This Content Was Last Updated on April 6, 2023 by Jessica Garbett
The basic requirement is that if your business income goes over £85,000 on a rolling 12 month basis (2023/24), then VAT registration is necessary.
Some things to be aware of
- This a rolling test, not financial year, calendar year or tax year
- VAT works on an entity basis, so if you are a sole trader with 2 or 3 separate businesses they are aggregated together – this can often be sidestepped by incorporation or bringing a family member in as a partner, so long as that is a genuine move and not motivated by tax saving. See VAT Mitigation
- See case study 1 below on how the rolling test works
Voluntary VAT Registration – Sometimes we’ve been asked by Yoga Teachers about registering voluntarily for VAT – you can do this where your turnover is below the threshold. The temptation arises to get VAT back on expenses, eg hiring a venue for a workshop, or studio rent. However it means you have to charge VAT on all your income which outweighs the saving; unless you put your prices up and risk losing business. See case studies 2 and 3 below.
Cliff Edge – Be aware of the “cliff edge” effect of VAT, in other words if your turnover is £84,999 no vat is due, if its £85,001 then you pay VAT on everything. See case study 4 below, and note post VAT registration the break even is around £100,000.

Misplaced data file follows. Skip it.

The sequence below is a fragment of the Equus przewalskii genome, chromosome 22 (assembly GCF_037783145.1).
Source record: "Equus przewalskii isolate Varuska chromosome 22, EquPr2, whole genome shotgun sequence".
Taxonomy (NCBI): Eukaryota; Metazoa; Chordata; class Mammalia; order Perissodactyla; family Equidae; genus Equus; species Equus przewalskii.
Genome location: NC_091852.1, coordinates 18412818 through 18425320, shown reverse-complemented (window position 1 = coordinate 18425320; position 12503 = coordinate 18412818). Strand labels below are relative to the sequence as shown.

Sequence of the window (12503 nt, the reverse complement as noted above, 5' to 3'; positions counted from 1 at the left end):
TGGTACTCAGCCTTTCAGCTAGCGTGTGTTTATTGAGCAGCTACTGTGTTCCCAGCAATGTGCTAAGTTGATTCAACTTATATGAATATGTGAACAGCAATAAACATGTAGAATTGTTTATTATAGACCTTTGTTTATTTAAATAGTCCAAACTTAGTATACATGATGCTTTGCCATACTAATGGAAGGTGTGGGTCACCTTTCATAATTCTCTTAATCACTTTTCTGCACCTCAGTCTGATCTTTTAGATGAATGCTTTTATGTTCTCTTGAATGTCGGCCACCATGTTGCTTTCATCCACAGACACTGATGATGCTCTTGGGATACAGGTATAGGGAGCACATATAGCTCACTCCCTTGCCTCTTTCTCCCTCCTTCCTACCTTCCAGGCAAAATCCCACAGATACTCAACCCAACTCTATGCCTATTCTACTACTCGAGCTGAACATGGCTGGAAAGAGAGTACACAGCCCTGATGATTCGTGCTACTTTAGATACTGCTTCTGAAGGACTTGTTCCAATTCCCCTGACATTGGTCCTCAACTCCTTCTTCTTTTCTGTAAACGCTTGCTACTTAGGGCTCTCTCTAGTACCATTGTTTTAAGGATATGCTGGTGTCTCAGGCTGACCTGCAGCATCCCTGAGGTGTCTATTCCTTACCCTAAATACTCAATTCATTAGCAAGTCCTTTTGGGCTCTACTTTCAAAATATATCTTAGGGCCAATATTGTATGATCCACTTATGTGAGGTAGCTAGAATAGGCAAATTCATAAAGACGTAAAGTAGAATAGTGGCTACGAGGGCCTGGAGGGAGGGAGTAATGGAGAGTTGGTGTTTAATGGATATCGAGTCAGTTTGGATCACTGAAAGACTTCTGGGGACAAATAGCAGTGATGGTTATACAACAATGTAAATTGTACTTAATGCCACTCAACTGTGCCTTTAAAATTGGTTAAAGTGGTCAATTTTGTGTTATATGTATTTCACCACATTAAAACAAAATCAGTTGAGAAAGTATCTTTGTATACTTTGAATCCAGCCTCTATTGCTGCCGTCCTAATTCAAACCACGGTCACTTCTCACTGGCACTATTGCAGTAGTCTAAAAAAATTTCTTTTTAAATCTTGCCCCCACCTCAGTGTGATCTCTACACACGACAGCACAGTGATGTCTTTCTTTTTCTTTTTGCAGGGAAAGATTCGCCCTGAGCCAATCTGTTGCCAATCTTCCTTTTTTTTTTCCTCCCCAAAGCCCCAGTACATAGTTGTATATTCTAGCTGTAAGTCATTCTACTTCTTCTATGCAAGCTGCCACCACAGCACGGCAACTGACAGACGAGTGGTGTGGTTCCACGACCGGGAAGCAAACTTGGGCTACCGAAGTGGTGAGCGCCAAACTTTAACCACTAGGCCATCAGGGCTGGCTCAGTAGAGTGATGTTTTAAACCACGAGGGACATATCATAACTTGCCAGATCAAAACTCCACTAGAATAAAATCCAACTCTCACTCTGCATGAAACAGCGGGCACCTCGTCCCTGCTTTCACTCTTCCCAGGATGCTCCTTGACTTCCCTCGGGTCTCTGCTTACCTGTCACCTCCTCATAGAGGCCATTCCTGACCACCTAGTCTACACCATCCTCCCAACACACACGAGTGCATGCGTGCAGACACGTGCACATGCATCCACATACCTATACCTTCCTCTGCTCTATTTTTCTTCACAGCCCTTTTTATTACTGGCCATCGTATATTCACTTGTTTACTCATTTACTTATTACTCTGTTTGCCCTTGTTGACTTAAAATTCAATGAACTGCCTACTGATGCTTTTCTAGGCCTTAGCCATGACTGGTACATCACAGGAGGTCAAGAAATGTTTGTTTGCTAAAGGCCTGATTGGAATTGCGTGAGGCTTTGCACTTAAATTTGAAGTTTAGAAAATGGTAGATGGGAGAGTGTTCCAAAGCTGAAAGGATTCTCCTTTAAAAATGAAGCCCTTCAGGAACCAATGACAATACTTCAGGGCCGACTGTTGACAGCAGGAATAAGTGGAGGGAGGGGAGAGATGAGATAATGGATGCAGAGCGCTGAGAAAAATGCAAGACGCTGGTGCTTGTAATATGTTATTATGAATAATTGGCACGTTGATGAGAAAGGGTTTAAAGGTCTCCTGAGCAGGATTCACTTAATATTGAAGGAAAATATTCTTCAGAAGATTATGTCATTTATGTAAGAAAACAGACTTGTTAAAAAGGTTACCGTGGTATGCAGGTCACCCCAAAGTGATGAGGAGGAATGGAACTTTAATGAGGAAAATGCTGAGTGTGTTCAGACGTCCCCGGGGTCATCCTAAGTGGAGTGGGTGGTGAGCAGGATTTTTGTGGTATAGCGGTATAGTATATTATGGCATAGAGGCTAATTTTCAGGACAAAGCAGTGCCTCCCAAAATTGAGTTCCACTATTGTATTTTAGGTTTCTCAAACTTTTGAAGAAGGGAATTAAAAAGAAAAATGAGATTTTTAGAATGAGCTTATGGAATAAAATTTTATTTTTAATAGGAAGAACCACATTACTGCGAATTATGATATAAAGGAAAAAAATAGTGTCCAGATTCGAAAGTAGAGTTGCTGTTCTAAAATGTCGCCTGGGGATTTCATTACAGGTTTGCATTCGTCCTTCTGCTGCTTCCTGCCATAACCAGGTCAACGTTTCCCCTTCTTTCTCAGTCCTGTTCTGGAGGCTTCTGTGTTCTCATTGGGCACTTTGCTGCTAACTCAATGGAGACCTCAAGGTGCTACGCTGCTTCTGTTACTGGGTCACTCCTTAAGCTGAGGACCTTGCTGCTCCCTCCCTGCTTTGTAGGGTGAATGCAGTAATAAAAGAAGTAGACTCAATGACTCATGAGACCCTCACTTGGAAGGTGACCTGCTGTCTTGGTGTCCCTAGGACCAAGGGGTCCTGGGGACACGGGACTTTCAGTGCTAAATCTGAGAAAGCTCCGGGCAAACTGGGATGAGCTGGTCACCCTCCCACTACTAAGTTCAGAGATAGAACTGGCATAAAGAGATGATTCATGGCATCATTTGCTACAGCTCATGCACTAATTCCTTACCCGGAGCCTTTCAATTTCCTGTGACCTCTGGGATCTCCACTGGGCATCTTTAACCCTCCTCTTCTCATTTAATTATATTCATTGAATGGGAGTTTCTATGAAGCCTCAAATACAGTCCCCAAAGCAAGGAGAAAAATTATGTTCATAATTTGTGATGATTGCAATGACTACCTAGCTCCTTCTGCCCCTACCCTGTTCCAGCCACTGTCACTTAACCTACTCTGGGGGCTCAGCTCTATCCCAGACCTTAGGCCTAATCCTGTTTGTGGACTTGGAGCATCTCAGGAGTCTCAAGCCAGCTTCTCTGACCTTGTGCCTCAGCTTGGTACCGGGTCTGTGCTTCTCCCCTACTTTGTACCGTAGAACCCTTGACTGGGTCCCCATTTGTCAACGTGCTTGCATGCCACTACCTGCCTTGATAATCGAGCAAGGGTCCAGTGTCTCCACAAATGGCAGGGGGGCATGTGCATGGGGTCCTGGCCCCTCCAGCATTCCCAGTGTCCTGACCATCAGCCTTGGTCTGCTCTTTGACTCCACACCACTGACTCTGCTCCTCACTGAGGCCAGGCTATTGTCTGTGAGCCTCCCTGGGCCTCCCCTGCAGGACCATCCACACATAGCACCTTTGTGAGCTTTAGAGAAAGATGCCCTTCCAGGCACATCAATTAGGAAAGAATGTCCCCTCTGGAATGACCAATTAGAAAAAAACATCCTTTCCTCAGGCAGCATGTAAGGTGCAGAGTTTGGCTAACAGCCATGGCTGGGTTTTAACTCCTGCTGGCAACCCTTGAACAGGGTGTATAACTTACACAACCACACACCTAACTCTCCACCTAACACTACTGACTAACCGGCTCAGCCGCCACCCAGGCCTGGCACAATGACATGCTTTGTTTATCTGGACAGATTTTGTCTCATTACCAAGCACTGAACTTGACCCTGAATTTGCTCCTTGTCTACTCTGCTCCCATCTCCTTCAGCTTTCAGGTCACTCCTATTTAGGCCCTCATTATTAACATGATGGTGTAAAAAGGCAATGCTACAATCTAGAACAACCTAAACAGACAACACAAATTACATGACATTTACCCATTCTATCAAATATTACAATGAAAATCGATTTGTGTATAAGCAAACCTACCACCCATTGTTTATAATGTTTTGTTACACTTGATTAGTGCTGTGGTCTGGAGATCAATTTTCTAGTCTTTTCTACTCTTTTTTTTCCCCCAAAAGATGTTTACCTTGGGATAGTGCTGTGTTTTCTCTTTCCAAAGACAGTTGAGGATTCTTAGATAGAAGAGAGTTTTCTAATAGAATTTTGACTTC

When you register you can make a one off claim for VAT incurred up to:
- Three years ago on goods which you still use in your business, eg IT or props
- Six months ago on services which your business still benefits from, eg web design
- No claim can be made for items which have been “consumed”, eg telephone costs or cleaning materials
The case studies below show the following examples:
- VAT Registration – this shows how the VAT Registration Threshold applies.
- Voluntary VAT registration (1) – how it is detrimental
- Voluntary VAT registration (2) – how it is detrimental
- VAT cliff edge – how it effects businesses adversely